Using an Artificial Intelligence-based approach known as deep learning, researchers from Boston University School of Medicine (BUSM) have now identified a new measure to determine the severity of knee osteoarthritis–named “subchondral bone length” (SBL).

There are only a handful of proven imaging markers of knee OA. Currently, medical imaging tools such as Magnetic Resonance Imaging (MRI) or x-rays are used to examine the knee joint.

“Our study identified a new imaging measure that has the potential to become a biomarker of knee OA.”

— corresponding author Vijaya B. Kolachalama, PhD, assistant professor of medicine at BUSM

In their study, publishes in Arthritis & Rheumatology, researchers used thousands of knee MRI scans and defined SBL, a novel shape measure characterizing the extent of overlying cartilage and bone flattening and examined its relationship with radiographic joint space narrowing (JSN), concurrent pain and disability as well as subsequent partial or total knee replacement. They then estimated the odds ratios for each of these outcomes using relative changes in SBL.

They found that SBL values for knees with joint space narrowing were consistently different from knees without JSN. They also found that greater changes of SBL from baseline were associated with greater pain and disability, a release from Boston University School of Medicine explains.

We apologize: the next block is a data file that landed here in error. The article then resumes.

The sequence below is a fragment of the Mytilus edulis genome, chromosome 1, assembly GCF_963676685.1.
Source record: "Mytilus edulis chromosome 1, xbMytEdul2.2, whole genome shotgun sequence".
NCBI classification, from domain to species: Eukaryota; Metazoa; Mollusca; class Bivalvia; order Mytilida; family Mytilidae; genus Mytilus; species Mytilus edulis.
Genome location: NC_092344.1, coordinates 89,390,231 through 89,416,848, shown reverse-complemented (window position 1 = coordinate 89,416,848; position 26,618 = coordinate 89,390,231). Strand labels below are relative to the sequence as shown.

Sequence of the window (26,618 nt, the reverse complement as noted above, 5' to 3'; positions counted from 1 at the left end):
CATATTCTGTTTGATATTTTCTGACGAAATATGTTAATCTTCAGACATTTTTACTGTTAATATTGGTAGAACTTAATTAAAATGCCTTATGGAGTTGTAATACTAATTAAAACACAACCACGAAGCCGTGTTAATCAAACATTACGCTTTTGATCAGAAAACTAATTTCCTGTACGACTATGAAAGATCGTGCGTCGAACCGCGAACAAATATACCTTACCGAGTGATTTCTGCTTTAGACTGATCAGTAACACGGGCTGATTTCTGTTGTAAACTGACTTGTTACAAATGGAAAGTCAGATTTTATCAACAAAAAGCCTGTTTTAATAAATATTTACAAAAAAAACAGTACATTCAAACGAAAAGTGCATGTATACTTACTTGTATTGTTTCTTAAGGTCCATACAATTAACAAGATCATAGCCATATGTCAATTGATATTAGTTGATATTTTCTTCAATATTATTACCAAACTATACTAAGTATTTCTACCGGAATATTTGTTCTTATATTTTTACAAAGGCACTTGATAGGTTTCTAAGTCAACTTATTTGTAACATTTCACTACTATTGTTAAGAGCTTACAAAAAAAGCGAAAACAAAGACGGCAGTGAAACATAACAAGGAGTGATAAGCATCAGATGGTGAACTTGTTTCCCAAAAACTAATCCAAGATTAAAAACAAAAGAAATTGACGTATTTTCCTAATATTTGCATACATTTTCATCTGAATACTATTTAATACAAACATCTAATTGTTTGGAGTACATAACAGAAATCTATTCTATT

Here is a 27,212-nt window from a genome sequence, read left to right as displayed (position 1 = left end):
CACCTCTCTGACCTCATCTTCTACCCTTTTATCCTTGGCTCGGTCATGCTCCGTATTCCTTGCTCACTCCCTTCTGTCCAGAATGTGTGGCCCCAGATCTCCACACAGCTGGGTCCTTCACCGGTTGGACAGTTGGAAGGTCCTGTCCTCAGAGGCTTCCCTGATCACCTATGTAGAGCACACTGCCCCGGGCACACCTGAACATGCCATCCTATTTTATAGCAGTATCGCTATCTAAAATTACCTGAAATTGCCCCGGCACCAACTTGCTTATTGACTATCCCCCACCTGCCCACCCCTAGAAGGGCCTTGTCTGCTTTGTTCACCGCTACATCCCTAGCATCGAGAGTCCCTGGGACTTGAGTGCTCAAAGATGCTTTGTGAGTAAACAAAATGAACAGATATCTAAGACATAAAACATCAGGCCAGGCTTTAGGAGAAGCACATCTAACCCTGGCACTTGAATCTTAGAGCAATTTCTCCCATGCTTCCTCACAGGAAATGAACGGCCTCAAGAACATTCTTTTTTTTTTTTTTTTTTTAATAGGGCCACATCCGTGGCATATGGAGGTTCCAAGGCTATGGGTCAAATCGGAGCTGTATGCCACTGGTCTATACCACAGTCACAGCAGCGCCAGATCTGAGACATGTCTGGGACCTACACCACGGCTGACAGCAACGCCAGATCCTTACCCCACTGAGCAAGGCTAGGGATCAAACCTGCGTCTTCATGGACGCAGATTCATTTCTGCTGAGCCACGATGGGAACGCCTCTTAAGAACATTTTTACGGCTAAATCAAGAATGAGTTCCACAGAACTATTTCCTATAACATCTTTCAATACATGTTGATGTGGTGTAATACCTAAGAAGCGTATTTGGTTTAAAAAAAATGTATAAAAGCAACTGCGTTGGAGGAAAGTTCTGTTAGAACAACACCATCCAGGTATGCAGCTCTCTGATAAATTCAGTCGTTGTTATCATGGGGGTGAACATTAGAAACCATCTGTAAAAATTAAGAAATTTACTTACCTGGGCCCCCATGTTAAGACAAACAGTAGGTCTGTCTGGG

According to the researchers, this study has important clinical implications.

“Our study identified SBL as a potentially useful measure of the bone morphology within the knee joint and showed that it varies with disease grade. SBL also has the potential to stage knee OA in the future.”

— Vijaya B. Kolachalama

The researchers hope to study if SBL can be used for early detection of disease which can significantly impact patient care management, per the release.

[Source(s): Boston University School of Medicine, EurekAlert]

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